Fallen major’s widow pleads for Pollard, not for own home

Widow of Golani Brigade Maj. Eliraz Peretz, doesn't ask Knesset Speaker Ruby Rivlin to save her home from imminent demolition.

By
April 9, 2010 08:26
3 minute read.
Shlomit Peretz.

Shlomit Peretz Rivlin 311. (photo credit: Tovah Lazaroff)

Shlomit Peretz, the widow of Golani Brigade Maj. Eliraz Peretz, did not ask Knesset Speaker Ruby Rivlin to save her home from imminent demolition, when he sat in her living room on Thursday, in the unauthorized Givat Hayovel outpost on the outskirts of the Eli settlement.

On the wall was a large Israel flag that the couple had used as their wedding canopy.

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To ward off the chill, she wore a green fleece jacket. She grasped a plastic cup filled with water.

Her husband, 31, was killed in action in the southern Gaza Strip on March 26, along with St.-Sgt. Ilan Sviatkovsky, 21. On Thursday, politicians made their way to her two-story stone home to speak with her and her four young children.

Of her husband, Shlomit told Rivlin, “He was willing to pay the price and what happened, happened.”

What was important now was to “continue in his path,” she said. “I have to be a vessel to his memory.

“He can not work physically in this world, but I am here to be a vessel for all the things that he wanted to do.”



Among these, she noted, was his desire to have 12 children of his own and to adopt a child.

“There is one thing that I will ask of you,” she told the Likud lawmaker.

“One of the ethics that was very strong for Eliraz was not to leave people behind on the battlefield,” said Shlomit who described how he had helped evacuate his wounded friends from areas under fire.

“The state has left someone in the field for 25 years. If we could return him home, it would be a form of comfort for us,” she said.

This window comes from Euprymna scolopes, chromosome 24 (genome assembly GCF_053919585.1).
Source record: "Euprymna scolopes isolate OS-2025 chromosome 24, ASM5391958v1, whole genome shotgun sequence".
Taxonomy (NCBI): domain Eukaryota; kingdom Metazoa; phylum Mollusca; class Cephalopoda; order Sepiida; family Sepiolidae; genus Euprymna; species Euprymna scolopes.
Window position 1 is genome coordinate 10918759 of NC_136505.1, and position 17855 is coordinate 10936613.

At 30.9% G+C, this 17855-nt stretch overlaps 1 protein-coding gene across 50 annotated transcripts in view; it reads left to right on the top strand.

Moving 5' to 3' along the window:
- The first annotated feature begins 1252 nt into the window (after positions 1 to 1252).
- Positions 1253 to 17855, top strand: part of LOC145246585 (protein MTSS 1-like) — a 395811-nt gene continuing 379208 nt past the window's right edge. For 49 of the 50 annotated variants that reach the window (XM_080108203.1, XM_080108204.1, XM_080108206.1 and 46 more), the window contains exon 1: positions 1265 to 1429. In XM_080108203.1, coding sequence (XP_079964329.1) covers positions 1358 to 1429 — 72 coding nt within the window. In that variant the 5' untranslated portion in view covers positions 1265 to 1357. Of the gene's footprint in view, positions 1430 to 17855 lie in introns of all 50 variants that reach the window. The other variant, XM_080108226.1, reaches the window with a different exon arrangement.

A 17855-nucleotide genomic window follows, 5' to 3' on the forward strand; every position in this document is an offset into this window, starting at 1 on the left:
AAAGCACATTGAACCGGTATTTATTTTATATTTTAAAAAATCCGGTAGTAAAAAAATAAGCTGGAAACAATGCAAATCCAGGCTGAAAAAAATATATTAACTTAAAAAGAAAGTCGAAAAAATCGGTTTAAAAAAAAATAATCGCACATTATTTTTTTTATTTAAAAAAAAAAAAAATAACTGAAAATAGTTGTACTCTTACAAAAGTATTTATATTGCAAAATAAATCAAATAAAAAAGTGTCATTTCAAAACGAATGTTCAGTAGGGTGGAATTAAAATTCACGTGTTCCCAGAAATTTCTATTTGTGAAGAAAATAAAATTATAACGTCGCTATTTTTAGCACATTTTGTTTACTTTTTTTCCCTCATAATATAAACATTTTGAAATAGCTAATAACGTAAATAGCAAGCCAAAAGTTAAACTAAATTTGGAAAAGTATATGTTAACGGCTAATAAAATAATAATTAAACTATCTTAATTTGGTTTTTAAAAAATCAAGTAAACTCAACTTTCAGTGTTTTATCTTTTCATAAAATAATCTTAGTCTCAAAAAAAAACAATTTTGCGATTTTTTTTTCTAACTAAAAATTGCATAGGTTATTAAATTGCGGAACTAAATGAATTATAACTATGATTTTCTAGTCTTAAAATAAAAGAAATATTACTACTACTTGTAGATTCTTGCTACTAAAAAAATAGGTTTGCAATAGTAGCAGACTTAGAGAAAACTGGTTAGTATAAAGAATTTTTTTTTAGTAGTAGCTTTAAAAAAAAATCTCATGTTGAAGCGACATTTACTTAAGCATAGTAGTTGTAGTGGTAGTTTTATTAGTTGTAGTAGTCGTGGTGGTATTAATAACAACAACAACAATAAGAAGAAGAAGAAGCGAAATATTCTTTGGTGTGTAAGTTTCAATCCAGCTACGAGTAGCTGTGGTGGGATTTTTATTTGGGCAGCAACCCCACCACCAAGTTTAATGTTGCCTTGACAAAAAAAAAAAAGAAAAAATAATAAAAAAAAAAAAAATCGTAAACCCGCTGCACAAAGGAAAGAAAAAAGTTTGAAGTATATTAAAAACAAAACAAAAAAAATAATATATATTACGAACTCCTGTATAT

She did not specify his name, but a spokesman later confirmed that she had referred to Jonathan Pollard, a dual American-Israeli citizen who is serving his 25th year of an unlimited life sentence in an American prison for passing classified American documents to Israel.

Rivlin responded by agreeing that it was important not to leave people behind, because all of Israel had a responsibility one to another.

He added that it was important also to worry about her home.

“I don’t have any worry any more for my private home, but rather for the fate of the nation of Israel,” said Shlomit.

Outside, Rivlin told reporters he believed that the home in the outpost, along with that of the widow of Maj. Roi Klein, who jumped on a hand grenade to protect his men during the Second Lebanon War, should be legalized.

“I am coming here to ask, to beg and also to demand that the defense minister will consider once again the possibility, and there are possibilities, to give license to this settlement because it was built on state land. There is nothing that could force us to destroy those buildings,” Rivlin said.

He is the second senior politician to call for the authorization of the homes.

On Tuesday, National Infrastructures Minister Uzi Landau (Israel Beiteinu) spoke out in defense of 12 homes in Givat Hayovel, as well as six in the Haresha outpost.

In 2005, Peace Now asked the High Court of Justice to order the Civil Administration for Judea and Samaria to implement the demolition orders it had issued against the homes.

The state has to give the court a time table for the demolition of the 18 homes in the two outposts in early May.

Rivlin said his statements only referred to Givat Hayovel.

But he denied that he was turning to the Defense Ministry out of sympathy for the two windows.

“That is not the only reason why a solution should be found” for Givat Hayovel, he said. These people received mortgages and came here with the support of the state, Rivlin said.

“It is possible to authorize these homes,” he said.

A few hours later, MKs Zevulun Orlev (Habayit Hayehudi) and Daniel Ben-Simon (Labor) also came to sit with Peretz.

They first spent a hour with Peretz’s neighbors, who told them why, historically and biblically, the homes should be authorized.

While Orlev believes the outpost should be legalized, Ben-Simon refused to state his opinion.


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